Clara Walcott Driscoll

(1861–1944), a belatedly celebrated Cleveland artist now known to have

been responsible for many of the famous lamps long attributed to her employer Louis Comfort Tiffany along with the celebrated “Tiffany” mosaics in Lake View Cemetery’s Wade Chapel. Born Clara Pierce Wolcott in Tallmadge, Ohio, she enrolled in the Cleveland Institute of Art (CIA), shortly after it was founded in 1882  as “the Western Reserve School of Design for Women.” As noted in a May 27, 1888 Plain Dealer article, Clara earned $20 a week when she started to work for Tiffany, and factory records indicate that she probably made little more than $35 a week, even after her salutary achievement in Paris for the firm, twelve years later. When she won a Bronze Medal at the 1900 Paris world’s fair for a dragonfly lamp as he had designed for Tiffany Glass Company, it was one of the rare moments when word got out that Tiffany did not, himself, design every product his company’s advertising attributed to his elegant and extravagant hand.


A traveling exhibition of her designs for Tiffany visited five venues between 2007 and 2012, making stops in New York, The Netherlands, Germany, New Mexico, and Florida. “A New Light on Tiffany: Clara Driscoll and the Tiffany Girls,” the fascinating catalog, was published in 2007. As Jeffrey Kastner commented in the New York Times on February 25 that year, the catalog by Martin Eidelberg, Nina Gray, and Margaret K. Hofer records “the kind of detective story that historians fantasize about: one that gives credit where credit is long overdue and in the process rewrites what had previously seemed like settled history.”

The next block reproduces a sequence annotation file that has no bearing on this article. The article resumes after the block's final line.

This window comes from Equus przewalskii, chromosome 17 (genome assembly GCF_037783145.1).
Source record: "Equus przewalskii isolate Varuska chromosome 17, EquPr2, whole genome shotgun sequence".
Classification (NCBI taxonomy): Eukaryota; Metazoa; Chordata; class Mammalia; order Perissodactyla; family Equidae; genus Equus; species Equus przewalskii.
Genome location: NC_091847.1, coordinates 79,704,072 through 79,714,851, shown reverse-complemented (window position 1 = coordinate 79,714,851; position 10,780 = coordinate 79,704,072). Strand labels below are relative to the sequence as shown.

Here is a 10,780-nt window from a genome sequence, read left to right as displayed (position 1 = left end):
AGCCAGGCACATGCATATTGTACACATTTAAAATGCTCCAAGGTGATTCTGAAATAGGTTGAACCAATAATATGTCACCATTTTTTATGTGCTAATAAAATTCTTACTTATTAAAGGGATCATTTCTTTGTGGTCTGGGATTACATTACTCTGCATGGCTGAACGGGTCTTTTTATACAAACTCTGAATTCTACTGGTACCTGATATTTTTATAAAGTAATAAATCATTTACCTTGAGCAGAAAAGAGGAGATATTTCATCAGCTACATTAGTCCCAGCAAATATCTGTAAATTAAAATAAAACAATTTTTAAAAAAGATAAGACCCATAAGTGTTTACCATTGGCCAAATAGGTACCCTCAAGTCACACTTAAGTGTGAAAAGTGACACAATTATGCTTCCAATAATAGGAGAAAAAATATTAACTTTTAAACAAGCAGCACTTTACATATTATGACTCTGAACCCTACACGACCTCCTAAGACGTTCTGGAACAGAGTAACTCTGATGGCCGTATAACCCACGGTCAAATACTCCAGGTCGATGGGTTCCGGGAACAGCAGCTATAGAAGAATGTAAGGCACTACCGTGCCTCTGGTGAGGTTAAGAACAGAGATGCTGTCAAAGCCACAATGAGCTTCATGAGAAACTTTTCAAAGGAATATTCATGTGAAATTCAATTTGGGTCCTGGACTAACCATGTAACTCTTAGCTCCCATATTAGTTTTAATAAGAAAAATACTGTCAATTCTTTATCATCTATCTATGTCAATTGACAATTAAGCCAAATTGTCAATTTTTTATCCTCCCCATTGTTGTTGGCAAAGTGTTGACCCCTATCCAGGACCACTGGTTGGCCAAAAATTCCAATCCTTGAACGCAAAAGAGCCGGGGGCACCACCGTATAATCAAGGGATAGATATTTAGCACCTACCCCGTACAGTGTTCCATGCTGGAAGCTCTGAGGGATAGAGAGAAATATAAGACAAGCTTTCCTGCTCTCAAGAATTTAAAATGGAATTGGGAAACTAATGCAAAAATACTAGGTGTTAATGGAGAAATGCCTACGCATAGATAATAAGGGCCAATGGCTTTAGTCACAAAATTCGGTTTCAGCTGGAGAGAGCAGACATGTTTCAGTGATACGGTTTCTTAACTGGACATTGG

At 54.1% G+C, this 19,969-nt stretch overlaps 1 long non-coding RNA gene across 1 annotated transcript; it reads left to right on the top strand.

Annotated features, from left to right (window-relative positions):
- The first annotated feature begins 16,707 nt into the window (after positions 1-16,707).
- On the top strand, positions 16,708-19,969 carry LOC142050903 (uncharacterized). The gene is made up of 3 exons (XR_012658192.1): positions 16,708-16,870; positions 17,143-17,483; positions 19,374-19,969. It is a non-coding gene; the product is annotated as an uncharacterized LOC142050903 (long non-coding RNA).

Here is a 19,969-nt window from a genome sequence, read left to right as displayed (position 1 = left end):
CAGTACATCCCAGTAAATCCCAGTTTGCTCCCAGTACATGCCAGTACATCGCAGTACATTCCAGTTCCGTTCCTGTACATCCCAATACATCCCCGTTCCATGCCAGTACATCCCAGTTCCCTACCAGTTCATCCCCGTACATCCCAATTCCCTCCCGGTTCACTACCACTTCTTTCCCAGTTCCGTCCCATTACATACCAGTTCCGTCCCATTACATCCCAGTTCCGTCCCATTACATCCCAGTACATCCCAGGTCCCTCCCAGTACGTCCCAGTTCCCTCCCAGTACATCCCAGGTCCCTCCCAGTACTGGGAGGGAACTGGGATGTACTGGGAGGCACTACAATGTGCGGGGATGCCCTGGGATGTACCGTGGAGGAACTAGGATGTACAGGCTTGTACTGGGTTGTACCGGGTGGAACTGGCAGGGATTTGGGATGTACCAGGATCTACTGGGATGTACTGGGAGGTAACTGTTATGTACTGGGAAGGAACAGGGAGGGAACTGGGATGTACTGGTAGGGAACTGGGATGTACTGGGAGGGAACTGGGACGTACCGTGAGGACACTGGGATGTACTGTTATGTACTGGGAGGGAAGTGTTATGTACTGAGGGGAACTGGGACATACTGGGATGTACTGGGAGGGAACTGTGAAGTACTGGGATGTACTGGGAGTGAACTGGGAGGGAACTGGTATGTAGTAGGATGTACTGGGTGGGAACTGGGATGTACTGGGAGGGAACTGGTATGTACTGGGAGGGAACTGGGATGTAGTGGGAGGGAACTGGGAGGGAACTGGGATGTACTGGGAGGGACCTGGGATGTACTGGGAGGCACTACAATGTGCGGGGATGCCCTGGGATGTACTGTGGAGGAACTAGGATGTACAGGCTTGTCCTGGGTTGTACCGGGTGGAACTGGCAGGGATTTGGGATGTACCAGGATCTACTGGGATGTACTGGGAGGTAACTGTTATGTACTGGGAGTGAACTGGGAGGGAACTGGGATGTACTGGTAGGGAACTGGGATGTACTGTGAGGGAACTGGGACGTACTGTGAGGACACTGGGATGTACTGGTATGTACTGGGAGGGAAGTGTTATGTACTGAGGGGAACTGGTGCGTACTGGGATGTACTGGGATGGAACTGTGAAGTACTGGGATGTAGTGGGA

Photograph of Clara Driscoll in her workroom at Tiffany Studios, with Joseph Briggs



Poppy Inkwell attributed to Clara Wolcott Driscoll, Tiffany Studios
(The Cleveland Museum of Art, Bequest of Charles Maurer 2018.289)

It was at Cleveland’s Central High, notes a Cleveland Institute of Art profile of its now famous alumna, that “Clara came under the influence of Harriet Louise Keeler (1846-1922), an Ohio naturalist who at one point served as school principal” and is “now known as the author of The Wild Flowers of Early Spring: A Study of One Hundred Flowers Growing in the Suburbs of Cleveland (1894) and Our Northern Shrubs and How to Identify Them: A Handbook for the Nature-Lover (1903). No doubt Clara’s affection for flowers and curiosity about the natural world was enhanced by her studies under Miss Keeler.” Dennis Barrie sees her as a very important figure. See and “Out of Tiffany’s Shadow, A Woman of Light,”: NYTimes